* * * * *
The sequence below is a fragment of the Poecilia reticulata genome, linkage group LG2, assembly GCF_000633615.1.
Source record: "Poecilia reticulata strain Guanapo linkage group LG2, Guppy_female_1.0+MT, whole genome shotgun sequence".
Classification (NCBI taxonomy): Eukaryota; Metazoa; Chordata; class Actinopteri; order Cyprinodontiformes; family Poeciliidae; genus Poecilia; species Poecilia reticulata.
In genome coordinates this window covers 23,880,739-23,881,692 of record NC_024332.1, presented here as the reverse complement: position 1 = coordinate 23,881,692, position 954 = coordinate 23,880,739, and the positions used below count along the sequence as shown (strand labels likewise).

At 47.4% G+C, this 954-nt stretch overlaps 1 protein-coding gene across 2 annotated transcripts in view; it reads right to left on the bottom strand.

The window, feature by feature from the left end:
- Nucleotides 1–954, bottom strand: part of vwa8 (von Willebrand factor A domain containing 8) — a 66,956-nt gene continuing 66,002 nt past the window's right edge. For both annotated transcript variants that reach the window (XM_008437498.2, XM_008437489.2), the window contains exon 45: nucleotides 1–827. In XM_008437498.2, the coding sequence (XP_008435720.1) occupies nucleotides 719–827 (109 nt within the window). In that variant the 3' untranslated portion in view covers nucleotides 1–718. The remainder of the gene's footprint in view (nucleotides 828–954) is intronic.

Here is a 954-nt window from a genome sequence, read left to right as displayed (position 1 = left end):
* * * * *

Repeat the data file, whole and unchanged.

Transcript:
The sequence below is a fragment of the Poecilia reticulata genome, linkage group LG2, assembly GCF_000633615.1.
Source record: "Poecilia reticulata strain Guanapo linkage group LG2, Guppy_female_1.0+MT, whole genome shotgun sequence".
Classification (NCBI taxonomy): Eukaryota; Metazoa; Chordata; class Actinopteri; order Cyprinodontiformes; family Poeciliidae; genus Poecilia; species Poecilia reticulata.
In genome coordinates this window covers 23,880,739-23,881,692 of record NC_024332.1, presented here as the reverse complement: position 1 = coordinate 23,881,692, position 954 = coordinate 23,880,739, and the positions used below count along the sequence as shown (strand labels likewise).

At 47.4% G+C, this 954-nt stretch overlaps 1 protein-coding gene across 2 annotated transcripts in view; it reads right to left on the bottom strand.

The window, feature by feature from the left end:
- Nucleotides 1–954, bottom strand: part of vwa8 (von Willebrand factor A domain containing 8) — a 66,956-nt gene continuing 66,002 nt past the window's right edge. For both annotated transcript variants that reach the window (XM_008437498.2, XM_008437489.2), the window contains exon 45: nucleotides 1–827. In XM_008437498.2, the coding sequence (XP_008435720.1) occupies nucleotides 719–827 (109 nt within the window). In that variant the 3' untranslated portion in view covers nucleotides 1–718. The remainder of the gene's footprint in view (nucleotides 828–954) is intronic.

Here is a 954-nt window from a genome sequence, read left to right as displayed (position 1 = left end):